Today I returned to Elm’s Beach Park, a beach on the Chesapeake Bay in Southern Maryland. The objective was to get some pictures of this location in the summer, since the last time I went was in the winter, and also get some different angles. The wind was from the southeast, which put the kite directly above the shore a lot of the time, and out over the water at other times.
The reported wind was 9 mph, but sometimes it dropped down lower near the ground, so the conditions definitely called for my Rokker kite. There were also thermals around, and in general the wind was a bit turbulent. The launch was not what would be called a challenge, but I did have to work the line a bit at times to keep the kite flying through the thermals and lulls. After a few minutes, the kite was one or two hundred feet in the air with the rig attached, and it captured this nice picture of the beach.
Once the kite was flying higher, I started walking down the beach to take shots from different perspectives. I ended up crossing a small stream where a pond empties into the bay (visible in the photo at the top of this page) and walking further down. A few hundred feet offshore, dozens of wooden posts stick up out of the water, which are very popular roosting spots for birds, as you might imagine. Ospreys, seagulls, pelicans, and even eagles enjoy resting on these posts. In an effort to get some pictures of these posts with my kite, I waded as far as I could out onto a small, mostly submerged sandbar.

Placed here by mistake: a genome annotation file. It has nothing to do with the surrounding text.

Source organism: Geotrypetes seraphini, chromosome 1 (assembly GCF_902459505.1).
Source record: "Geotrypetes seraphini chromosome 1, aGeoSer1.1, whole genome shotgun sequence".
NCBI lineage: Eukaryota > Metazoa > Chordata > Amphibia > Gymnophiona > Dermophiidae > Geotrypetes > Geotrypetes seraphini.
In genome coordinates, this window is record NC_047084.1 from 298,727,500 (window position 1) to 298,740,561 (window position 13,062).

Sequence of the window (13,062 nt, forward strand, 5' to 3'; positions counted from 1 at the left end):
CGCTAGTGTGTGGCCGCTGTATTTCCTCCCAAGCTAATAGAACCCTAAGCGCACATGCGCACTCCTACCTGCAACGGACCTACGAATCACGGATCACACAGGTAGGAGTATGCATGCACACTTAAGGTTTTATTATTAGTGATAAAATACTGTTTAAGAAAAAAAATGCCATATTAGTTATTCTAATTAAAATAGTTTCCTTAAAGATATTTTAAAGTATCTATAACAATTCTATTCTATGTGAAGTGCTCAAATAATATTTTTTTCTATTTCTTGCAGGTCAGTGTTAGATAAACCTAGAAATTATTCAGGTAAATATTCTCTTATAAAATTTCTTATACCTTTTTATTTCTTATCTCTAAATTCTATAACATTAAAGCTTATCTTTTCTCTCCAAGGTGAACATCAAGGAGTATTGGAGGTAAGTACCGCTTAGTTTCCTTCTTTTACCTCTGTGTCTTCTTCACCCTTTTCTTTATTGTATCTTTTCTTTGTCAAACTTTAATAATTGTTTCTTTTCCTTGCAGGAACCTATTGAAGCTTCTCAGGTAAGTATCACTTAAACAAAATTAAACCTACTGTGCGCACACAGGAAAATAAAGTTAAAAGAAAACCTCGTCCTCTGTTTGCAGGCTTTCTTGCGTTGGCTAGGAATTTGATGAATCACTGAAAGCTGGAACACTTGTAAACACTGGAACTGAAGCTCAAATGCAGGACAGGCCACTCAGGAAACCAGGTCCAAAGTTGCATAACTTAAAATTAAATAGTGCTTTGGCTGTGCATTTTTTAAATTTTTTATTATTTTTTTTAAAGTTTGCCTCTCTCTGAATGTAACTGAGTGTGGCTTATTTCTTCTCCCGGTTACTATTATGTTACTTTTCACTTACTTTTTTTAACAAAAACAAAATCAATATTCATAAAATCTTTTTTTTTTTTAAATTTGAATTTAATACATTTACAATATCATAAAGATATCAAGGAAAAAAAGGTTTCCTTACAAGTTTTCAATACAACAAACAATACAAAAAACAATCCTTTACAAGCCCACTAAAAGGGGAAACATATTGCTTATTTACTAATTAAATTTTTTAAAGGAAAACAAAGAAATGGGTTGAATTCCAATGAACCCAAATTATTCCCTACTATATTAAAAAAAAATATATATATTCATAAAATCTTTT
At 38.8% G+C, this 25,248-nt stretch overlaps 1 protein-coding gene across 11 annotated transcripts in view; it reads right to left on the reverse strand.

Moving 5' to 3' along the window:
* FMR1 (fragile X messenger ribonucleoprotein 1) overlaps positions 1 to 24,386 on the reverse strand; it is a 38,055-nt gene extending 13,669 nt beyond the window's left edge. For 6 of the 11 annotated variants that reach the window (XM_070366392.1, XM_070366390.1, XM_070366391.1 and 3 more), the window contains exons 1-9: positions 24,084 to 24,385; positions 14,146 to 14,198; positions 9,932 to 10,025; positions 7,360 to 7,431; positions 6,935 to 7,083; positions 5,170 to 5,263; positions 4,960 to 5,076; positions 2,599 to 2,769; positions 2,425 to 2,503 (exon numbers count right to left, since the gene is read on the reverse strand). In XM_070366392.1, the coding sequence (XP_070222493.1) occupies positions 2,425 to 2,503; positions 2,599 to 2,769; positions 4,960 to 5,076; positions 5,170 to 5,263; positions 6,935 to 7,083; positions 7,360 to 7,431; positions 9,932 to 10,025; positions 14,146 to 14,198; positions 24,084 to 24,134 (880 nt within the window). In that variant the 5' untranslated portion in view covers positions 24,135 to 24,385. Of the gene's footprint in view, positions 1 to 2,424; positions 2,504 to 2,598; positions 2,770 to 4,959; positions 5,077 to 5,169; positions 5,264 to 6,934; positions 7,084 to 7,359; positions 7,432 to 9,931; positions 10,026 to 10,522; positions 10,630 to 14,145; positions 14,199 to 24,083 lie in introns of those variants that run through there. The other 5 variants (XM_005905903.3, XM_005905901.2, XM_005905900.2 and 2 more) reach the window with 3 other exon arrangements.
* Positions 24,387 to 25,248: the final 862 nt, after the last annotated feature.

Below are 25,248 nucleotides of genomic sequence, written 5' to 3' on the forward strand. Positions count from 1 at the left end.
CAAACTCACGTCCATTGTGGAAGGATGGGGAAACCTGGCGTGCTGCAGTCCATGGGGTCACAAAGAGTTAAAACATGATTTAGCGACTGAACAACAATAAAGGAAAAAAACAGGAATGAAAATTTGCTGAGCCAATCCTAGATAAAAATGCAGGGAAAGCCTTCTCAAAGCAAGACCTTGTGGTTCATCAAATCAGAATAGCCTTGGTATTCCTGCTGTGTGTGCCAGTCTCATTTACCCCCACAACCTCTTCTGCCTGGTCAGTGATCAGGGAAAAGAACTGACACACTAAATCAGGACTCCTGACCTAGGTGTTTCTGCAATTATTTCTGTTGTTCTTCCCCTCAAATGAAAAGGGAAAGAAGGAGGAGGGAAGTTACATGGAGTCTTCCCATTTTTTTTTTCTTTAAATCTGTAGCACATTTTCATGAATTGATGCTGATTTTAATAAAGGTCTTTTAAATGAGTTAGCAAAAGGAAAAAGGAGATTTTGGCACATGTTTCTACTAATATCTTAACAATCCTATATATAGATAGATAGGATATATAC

The wind wasn’t ideal for the task, as the kite was flying parallel to the shore rather than out to sea, which would have brought it closer to the posts. Nonetheless, I came back with a pretty nice picture of them, which you can see on the right. I still want to come back again when the wind is in the right direction and with a portrait-orientation camera rig so I don’t have to crop next time. Looks like I’ve got some homework to do!
The pond next to the beach, which you can see in the cover photo at the top of the page, also looks really cool from the air. I like how the dark-colored stuff in the water can be seen washing towards the outlet, which I had crossed earlier.
Once the camera finished taking pictures, I walked the kite back down the beach to where I started from, brought it down low enough to remove the rig, and then landed the kite. It was another successful KAP session, and I also have a good reason to come back again. Here are a couple more pictures. (They both show the submerged sandbar that I stood on for much of the flight.) Thanks for reading!
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